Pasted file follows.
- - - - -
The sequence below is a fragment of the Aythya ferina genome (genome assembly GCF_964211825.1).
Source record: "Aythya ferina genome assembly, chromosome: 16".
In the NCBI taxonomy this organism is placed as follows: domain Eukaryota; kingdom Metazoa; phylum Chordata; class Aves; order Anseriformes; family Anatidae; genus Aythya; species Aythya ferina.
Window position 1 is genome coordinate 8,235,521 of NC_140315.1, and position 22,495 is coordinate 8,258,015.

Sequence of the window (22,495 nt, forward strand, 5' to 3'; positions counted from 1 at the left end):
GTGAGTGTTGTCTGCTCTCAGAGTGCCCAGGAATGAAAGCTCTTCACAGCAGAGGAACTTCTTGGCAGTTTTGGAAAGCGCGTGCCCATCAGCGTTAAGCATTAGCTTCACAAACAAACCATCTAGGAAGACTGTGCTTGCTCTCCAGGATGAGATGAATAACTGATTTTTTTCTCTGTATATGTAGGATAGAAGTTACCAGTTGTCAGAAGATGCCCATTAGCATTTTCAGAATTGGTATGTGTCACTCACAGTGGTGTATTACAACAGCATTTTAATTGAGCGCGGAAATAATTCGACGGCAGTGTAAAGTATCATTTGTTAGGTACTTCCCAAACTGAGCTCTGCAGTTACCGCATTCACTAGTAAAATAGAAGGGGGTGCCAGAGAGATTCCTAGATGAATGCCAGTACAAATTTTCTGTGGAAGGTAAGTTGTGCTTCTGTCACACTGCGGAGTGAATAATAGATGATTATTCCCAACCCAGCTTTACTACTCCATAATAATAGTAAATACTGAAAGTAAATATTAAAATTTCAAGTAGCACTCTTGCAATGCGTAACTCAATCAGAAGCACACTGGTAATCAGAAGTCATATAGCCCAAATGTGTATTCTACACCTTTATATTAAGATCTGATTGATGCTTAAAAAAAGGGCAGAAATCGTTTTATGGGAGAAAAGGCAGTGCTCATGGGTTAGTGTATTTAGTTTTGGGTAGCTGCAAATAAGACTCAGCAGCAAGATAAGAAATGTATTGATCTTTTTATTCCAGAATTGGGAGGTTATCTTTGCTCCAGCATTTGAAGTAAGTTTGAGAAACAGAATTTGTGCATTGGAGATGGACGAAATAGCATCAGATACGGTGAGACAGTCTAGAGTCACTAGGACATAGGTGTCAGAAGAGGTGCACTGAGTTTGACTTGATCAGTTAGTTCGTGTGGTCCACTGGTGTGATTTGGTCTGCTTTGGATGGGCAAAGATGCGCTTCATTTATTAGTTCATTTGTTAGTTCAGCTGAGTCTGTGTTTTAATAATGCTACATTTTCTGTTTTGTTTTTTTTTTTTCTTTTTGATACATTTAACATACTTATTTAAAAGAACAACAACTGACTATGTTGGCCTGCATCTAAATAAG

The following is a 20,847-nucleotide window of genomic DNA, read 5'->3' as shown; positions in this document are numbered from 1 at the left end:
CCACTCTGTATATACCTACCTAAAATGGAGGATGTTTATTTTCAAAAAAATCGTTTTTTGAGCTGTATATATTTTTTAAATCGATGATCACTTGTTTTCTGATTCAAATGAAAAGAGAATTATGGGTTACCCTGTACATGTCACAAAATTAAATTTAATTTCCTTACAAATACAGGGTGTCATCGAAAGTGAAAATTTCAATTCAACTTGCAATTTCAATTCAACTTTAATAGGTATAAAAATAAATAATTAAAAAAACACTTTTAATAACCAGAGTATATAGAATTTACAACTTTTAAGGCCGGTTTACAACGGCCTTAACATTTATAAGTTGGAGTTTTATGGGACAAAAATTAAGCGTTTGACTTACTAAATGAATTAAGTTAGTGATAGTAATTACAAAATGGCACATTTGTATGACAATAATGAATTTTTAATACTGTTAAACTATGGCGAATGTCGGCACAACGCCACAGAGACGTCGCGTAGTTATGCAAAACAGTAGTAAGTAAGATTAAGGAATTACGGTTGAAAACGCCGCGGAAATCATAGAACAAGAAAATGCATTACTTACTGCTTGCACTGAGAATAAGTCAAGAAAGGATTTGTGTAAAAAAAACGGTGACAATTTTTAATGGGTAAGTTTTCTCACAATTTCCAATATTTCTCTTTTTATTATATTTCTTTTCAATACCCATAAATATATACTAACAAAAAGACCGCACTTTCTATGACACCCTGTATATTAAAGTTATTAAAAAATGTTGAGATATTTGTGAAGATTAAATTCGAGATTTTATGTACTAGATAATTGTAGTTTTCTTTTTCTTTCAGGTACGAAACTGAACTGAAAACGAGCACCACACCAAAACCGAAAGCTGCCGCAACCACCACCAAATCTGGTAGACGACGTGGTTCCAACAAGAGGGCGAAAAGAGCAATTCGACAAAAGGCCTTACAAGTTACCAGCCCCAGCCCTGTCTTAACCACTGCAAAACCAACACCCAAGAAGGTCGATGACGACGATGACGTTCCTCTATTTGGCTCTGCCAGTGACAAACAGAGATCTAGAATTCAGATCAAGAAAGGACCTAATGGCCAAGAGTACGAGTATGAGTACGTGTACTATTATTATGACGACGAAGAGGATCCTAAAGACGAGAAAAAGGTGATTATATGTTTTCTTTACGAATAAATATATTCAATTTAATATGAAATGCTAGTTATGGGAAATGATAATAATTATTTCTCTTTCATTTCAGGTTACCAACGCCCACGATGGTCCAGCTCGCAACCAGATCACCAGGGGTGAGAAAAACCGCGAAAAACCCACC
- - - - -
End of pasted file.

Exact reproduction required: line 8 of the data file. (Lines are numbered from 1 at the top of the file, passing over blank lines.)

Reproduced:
CCACTCTGTATATACCTACCTAAAATGGAGGATGTTTATTTTCAAAAAAATCGTTTTTTGAGCTGTATATATTTTTTAAATCGATGATCACTTGTTTTCTGATTCAAATGAAAAGAGAATTATGGGTTACCCTGTACATGTCACAAAATTAAATTTAATTTCCTTACAAATACAGGGTGTCATCGAAAGTGAAAATTTCAATTCAACTTGCAATTTCAATTCAACTTTAATAGGTATAAAAATAAATAATTAAAAAAACACTTTTAATAACCAGAGTATATAGAATTTACAACTTTTAAGGCCGGTTTACAACGGCCTTAACATTTATAAGTTGGAGTTTTATGGGACAAAAATTAAGCGTTTGACTTACTAAATGAATTAAGTTAGTGATAGTAATTACAAAATGGCACATTTGTATGACAATAATGAATTTTTAATACTGTTAAACTATGGCGAATGTCGGCACAACGCCACAGAGACGTCGCGTAGTTATGCAAAACAGTAGTAAGTAAGATTAAGGAATTACGGTTGAAAACGCCGCGGAAATCATAGAACAAGAAAATGCATTACTTACTGCTTGCACTGAGAATAAGTCAAGAAAGGATTTGTGTAAAAAAAACGGTGACAATTTTTAATGGGTAAGTTTTCTCACAATTTCCAATATTTCTCTTTTTATTATATTTCTTTTCAATACCCATAAATATATACTAACAAAAAGACCGCACTTTCTATGACACCCTGTATATTAAAGTTATTAAAAAATGTTGAGATATTTGTGAAGATTAAATTCGAGATTTTATGTACTAGATAATTGTAGTTTTCTTTTTCTTTCAGGTACGAAACTGAACTGAAAACGAGCACCACACCAAAACCGAAAGCTGCCGCAACCACCACCAAATCTGGTAGACGACGTGGTTCCAACAAGAGGGCGAAAAGAGCAATTCGACAAAAGGCCTTACAAGTTACCAGCCCCAGCCCTGTCTTAACCACTGCAAAACCAACACCCAAGAAGGTCGATGACGACGATGACGTTCCTCTATTTGGCTCTGCCAGTGACAAACAGAGATCTAGAATTCAGATCAAGAAAGGACCTAATGGCCAAGAGTACGAGTATGAGTACGTGTACTATTATTATGACGACGAAGAGGATCCTAAAGACGAGAAAAAGGTGATTATATGTTTTCTTTACGAATAAATATATTCAATTTAATATGAAATGCTAGTTATGGGAAATGATAATAATTATTTCTCTTTCATTTCAGGTTACCAACGCCCACGATGGTCCAGCTCGCAACCAGATCACCAGGGGTGAGAAAAACCGCGAAAAACCCACC